Under the Forests and Countryside Ordinance, a person who unlawfully fells or damages any trees on Government land is liable to a maximum penalty of HKD$25 000 fine and one-year imprisonment. Offenders involved in the illegal logging of Incense Tree are usually prosecuted under the Theft Ordinance which imposes a heavier penalty of a 10-year imprisonment. However, this has not deterred the offenders from felling. To combat the increasing trend of illegal logging, in 2018 the government increased the penalty for contravening the Protection of Endangered Species of Animals and Plants Ordinance to a maximum fine of HKD$1 million and imprisonment for seven years if the offender smuggles species that are under the CITES (Convention on International Trade in Endangered Species of Wild Fauna and Flora) list. The penalty was previously HKD$500 000 and one year imprisonment.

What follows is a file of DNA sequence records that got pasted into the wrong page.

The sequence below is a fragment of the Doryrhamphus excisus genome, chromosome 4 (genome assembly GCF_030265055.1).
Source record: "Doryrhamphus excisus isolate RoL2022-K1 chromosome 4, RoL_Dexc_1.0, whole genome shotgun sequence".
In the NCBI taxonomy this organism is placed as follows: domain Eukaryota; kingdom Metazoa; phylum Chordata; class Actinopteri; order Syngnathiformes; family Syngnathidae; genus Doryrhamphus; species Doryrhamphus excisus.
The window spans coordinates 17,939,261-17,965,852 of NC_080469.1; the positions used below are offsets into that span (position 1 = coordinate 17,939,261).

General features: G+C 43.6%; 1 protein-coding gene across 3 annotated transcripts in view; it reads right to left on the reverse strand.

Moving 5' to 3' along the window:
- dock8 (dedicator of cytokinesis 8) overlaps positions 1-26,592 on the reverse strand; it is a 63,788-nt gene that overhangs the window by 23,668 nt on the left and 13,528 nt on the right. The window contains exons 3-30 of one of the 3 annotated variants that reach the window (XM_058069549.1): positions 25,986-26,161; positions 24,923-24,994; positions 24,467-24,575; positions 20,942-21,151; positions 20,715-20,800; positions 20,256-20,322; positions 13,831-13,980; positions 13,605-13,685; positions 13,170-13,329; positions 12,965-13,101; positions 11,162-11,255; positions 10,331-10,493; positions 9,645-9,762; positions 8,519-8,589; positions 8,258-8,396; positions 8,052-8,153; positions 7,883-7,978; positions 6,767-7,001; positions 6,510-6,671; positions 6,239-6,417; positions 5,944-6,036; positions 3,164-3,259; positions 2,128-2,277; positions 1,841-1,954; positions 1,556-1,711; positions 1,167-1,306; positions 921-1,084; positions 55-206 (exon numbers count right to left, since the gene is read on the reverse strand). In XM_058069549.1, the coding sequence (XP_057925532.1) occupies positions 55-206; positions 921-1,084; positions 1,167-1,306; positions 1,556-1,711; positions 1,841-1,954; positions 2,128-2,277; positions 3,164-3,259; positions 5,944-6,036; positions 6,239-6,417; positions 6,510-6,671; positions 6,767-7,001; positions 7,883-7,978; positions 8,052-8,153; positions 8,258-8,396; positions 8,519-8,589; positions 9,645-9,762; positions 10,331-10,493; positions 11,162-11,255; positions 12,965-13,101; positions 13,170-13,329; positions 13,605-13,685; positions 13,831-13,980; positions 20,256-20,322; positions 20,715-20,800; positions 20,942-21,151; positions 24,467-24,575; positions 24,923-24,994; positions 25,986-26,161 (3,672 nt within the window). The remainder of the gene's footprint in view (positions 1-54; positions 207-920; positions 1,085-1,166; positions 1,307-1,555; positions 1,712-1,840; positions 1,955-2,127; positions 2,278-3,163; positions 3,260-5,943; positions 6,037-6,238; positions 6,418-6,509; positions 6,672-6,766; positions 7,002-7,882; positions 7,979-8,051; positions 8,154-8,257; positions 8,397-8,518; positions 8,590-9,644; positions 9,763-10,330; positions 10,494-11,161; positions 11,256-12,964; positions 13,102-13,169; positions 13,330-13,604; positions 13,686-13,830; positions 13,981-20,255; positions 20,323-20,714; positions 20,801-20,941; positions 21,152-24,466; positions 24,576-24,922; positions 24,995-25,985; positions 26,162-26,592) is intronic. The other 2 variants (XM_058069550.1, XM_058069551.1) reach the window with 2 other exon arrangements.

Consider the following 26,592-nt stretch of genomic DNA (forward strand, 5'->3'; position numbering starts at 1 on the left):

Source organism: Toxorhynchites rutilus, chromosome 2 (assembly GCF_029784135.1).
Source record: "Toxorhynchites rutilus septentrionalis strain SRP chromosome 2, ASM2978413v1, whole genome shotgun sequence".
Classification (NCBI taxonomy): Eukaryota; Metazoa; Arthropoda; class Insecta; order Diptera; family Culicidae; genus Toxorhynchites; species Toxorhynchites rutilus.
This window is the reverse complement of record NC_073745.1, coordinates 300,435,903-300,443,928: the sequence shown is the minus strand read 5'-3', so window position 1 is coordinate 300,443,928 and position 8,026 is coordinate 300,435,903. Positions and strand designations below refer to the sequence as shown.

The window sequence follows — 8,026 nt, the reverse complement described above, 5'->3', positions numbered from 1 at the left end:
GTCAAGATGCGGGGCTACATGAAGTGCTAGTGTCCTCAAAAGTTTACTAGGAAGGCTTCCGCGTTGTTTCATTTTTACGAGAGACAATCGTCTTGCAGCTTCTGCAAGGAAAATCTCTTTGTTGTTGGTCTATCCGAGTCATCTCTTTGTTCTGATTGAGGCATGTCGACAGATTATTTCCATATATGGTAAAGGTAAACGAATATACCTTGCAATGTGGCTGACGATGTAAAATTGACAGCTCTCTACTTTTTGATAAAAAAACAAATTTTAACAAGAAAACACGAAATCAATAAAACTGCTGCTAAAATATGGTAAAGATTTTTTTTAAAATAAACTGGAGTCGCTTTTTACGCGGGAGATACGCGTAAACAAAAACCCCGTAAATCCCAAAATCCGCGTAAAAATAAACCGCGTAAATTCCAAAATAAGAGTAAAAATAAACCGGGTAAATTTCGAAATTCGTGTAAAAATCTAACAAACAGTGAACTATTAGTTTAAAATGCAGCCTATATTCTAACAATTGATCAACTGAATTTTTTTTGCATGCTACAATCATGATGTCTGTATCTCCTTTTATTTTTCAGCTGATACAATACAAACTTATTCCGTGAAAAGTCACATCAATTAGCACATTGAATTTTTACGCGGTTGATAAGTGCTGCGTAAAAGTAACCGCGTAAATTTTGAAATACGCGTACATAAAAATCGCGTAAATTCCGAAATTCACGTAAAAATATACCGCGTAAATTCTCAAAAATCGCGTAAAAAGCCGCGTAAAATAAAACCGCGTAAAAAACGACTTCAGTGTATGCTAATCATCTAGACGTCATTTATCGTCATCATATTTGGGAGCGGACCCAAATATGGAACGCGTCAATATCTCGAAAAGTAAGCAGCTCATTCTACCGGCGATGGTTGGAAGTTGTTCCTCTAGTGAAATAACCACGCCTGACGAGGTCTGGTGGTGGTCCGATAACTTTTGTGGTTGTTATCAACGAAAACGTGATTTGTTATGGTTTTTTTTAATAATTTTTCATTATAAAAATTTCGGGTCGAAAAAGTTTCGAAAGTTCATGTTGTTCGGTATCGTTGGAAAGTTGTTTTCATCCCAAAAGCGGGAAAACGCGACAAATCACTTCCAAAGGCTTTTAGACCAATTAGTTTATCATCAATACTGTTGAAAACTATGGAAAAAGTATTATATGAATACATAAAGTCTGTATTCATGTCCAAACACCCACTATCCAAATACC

The wild populations of incense trees in China have been exploited extensively and therefore offenders have extended these illegal activities to Hong Kong. In the past, poachers often injured the trees to induce resin production and would return several years later to harvest the agarwood that it turned into. With the increasing demand for agarwood, poachers nowadays indiscriminately cut down the trees and hope to find the agarwood. They usually target large mature trees because there is a higher chance of finding agarwood in it. Police have found that in some cases, incense trees are too large to cut down and are not completely cut down. The damage to the trees is often so serious that the trees can no longer survive even if they produce the resin to heal themselves. Some poachers even return to search for the agarwood from the surviving stumps.